8. Get Lucky (feat. Pharrell Williams)
I love this song. The bass and Nile's riffs make this such a smooth groove, and the album version is so much more incredible than the radio edit, in my opinion. Hard to get tired of this song.

9. Beyond
Paul Williams' lyrical genius blossoms once again in this track, and the repetitive guitar riff drives this track forward. Really calm, chilled-out groove.

10. Motherboard
You can hear so many rhythms similar to the TRON soundtrack, but so much differently. The ambience in this track has a nice feel to it, and it does bring forth a breathtaking, future-type melody.

11. Fragments of Time (feat. Todd Edwards)
Welcome back, Todd Edwards. This truly does make me think of cruising by the sunset and seeing the California palm trees. It might not be a Face to Face, but it's a nice, catchy song, nevertheless.

12. Doin' It Right (feat. Panda Bear)
This track is great from the start, as the vocals really do pull you in, and as the percussion kicks in, you can't help but move with the beat. Panda Bear's vocals are great in this song, and the second half of the track has a nice rhythm. Ending is slightly sudden.

13. Contact
What a phenomenal closer. Daft Punk and DJ Falcon chose great samples for this track, and if you don't get chills during this song ... try again. I feel like some of the elements from Rollin' & Scratchin' are in this song, and the last few minutes of this track are intense. Once again, great closer!

One complaint is that I would have liked to have the bonus track (Horizon) available in the U.S.

This album may not be for everyone, as there are few elements that remind us of the Discovery- or Homework-era Daft Punk, but we were warned that it was a departure from that scene. I feel that Daft Punk does a great job of going back to the roots and getting that human touch to dance back. Without the drops. Without the headbangers. Just nice, groovy jams. Album of the year right here. Deserves all five of these stars.


It's not bad, but definitely not good

Lets be honest, while the works are decent, I'd say everyone had far higher expectations for this album. personally, I believe Daft Punk set the bar pretty high with their previous works and RAM does just not live up to what we've come to expect from Thom and Guy-Man. I understand what the ideal was behind this album but i respectfully disagree with it. They sacrificed too much of their own sound when working with the collaborators. I know there will be the hoard who defends their every move to the very end and in saying so, I acknowledge that I am one of their huge fans but if I am honest with myself all i can say is this; while I can appreciate the curveball they've thrown, I would have preferred something else more akin to their previous discography. I believe 99% of people will agree that this is not the masterwork they looked forward to in the anticipation of Random Access Memories.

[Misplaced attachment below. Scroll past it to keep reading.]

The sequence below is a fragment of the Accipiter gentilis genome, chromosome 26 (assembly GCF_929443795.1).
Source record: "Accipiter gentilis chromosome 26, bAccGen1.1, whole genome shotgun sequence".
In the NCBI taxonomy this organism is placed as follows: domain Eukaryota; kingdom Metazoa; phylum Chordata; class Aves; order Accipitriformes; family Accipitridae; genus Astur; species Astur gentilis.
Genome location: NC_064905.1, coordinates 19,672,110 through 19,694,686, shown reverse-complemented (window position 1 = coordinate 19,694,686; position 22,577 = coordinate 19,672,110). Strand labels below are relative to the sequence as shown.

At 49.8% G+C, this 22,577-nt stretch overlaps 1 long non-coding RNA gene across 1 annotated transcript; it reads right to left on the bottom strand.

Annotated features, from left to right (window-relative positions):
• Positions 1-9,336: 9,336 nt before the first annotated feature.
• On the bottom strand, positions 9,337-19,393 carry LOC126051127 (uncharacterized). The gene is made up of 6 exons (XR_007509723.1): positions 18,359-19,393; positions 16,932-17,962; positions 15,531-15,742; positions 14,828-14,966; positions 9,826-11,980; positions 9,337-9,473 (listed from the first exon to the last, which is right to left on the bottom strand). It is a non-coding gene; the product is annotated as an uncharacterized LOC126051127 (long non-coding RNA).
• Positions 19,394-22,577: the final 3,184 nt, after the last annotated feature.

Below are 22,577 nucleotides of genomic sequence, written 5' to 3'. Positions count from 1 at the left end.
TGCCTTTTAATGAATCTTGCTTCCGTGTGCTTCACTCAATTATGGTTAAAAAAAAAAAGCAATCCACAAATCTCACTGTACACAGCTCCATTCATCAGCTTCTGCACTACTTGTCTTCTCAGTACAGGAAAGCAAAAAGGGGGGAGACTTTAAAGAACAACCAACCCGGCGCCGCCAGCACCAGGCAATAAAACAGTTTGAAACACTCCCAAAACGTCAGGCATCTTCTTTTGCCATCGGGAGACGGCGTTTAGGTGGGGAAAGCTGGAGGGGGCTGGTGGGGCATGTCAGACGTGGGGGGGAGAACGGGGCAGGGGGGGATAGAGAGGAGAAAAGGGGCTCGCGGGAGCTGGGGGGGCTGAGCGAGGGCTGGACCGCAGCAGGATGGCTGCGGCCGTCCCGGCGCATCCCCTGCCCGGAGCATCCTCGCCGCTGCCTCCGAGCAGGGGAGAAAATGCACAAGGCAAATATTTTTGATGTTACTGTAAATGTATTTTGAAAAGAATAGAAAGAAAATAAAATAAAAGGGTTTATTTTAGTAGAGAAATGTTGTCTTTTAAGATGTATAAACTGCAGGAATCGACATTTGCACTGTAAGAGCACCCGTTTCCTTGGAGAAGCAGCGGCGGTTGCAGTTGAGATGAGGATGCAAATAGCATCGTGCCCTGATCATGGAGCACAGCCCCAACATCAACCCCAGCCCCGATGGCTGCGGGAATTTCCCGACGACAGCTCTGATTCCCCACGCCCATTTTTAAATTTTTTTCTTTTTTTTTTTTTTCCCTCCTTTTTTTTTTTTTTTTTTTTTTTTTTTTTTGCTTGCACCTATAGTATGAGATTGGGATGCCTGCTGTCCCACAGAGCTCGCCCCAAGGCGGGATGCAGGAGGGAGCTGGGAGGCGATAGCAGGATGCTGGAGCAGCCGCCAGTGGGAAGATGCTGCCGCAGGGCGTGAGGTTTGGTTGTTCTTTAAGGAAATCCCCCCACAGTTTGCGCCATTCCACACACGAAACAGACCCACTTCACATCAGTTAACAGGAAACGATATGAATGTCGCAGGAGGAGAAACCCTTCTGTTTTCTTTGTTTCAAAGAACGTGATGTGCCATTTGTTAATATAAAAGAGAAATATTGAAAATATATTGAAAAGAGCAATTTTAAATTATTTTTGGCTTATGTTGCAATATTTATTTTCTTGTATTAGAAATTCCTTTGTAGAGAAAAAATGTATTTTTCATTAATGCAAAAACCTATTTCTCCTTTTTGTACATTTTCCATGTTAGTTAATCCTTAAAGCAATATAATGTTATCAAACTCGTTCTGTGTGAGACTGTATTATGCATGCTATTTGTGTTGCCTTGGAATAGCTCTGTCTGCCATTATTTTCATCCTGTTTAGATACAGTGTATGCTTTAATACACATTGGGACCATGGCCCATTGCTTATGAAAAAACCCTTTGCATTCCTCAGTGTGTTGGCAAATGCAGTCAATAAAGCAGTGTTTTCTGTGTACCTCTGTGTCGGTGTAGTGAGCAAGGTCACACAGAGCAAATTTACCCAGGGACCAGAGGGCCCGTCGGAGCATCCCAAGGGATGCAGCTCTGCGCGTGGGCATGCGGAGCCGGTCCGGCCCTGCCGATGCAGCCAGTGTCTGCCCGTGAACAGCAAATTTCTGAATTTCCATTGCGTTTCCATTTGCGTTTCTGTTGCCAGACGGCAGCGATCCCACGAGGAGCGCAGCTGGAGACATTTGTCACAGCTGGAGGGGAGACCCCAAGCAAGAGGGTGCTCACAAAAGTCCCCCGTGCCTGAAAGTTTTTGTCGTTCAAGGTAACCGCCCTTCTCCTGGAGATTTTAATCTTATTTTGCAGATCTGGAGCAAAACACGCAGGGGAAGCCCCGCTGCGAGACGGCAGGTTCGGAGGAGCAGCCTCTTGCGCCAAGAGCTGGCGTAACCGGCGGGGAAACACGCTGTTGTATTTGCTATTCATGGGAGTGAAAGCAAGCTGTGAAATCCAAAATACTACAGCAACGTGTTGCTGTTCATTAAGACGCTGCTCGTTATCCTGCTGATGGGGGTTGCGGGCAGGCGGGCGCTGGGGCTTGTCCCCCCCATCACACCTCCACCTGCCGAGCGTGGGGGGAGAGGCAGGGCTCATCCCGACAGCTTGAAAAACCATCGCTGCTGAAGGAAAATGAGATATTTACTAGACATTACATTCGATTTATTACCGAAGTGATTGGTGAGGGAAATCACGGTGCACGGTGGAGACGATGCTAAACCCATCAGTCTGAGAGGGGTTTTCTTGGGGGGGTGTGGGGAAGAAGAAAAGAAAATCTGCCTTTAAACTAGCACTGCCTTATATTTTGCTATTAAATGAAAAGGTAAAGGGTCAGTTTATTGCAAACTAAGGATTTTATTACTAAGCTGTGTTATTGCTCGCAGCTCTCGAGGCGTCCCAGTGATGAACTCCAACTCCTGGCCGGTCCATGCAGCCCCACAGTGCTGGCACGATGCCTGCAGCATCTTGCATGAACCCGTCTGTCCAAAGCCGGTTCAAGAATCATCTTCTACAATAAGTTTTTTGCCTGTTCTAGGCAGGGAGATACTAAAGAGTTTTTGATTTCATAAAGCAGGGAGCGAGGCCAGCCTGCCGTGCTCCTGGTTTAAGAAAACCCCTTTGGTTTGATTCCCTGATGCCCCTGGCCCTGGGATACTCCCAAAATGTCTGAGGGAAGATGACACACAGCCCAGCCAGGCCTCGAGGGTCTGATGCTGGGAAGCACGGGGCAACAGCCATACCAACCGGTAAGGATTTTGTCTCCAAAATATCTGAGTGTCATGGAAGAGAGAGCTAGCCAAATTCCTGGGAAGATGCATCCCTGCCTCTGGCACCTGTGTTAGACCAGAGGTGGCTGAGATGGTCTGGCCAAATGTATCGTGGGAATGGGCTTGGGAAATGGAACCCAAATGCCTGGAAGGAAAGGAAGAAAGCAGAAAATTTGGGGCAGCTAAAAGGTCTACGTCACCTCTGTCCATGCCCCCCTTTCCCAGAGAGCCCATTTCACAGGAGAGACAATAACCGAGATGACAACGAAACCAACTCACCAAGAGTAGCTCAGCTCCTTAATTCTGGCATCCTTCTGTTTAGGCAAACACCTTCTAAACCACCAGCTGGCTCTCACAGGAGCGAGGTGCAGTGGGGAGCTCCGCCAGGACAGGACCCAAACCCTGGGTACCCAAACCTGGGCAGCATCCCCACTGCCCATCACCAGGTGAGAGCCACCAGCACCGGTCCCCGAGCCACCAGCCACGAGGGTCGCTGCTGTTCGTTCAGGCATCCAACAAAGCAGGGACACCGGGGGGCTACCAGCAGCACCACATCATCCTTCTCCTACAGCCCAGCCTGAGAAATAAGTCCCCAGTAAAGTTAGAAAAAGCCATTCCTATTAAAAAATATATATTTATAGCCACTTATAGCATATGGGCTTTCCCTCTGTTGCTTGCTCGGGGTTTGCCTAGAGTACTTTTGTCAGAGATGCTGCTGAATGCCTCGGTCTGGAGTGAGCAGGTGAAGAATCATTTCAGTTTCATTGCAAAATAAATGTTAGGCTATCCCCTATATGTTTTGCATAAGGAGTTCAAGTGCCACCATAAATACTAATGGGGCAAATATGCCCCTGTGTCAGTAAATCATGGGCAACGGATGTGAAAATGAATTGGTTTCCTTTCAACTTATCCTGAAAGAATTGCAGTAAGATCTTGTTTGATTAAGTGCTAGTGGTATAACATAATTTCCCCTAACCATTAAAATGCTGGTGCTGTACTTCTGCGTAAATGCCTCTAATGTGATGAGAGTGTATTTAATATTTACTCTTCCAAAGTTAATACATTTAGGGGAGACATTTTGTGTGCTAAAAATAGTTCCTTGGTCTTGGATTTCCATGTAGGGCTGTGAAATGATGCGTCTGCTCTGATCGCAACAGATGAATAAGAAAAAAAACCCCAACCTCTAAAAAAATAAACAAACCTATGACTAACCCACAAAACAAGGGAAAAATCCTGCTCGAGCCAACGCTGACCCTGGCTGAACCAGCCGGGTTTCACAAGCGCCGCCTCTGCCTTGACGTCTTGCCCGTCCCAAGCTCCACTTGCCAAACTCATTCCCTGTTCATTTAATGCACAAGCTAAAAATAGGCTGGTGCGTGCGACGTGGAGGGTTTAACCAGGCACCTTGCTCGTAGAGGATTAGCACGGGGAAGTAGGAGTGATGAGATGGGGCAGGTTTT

Anthony F 1

Daft Punk is Amazing

This is real music. Not mainstream noise. This is not EDM. This is music. This is quality. This is what the world needs right now.

About Daft Punk

Even as they evolved from French house pioneers in the '90s to dance tastemakers in the 2000s to mainstream heroes in the 2010s, Daft Punk remained one of dance music's most influential and iconic acts. The combined talents of Guy-Manuel de Homem-Christo and Thomas Bangalter, the Parisian duo quickly won acclaim for their unique blend of first-wave acid house and techno with pop, indie rock, and hip-hop. One of the pair's first projects together was Darling, an instrumental indie cover band; their current recording name derives from a review in U.K. music weekly Melody Maker of a compilation tape Darling were featured on, released by Krautrock revivalists Stereolab (their lo-fi D.I.Y. cover of a Beach Boys song was derided as "daft punk"). Subsequently ditching the almost inevitable creative cul-de-sac of rock for the more appealing rush of the dancefloor, the pair released their debut single, "The New Wave," in 1993 on the celebrated Soma label. Instantly hailed by the dance music press as the work of a new breed of house innovators, the single was followed by "Da Funk," the band's first true hit (the record sold 30,000 copies worldwide and saw thorough rinsings by everyone from Kris Needs to the Chemical Brothers).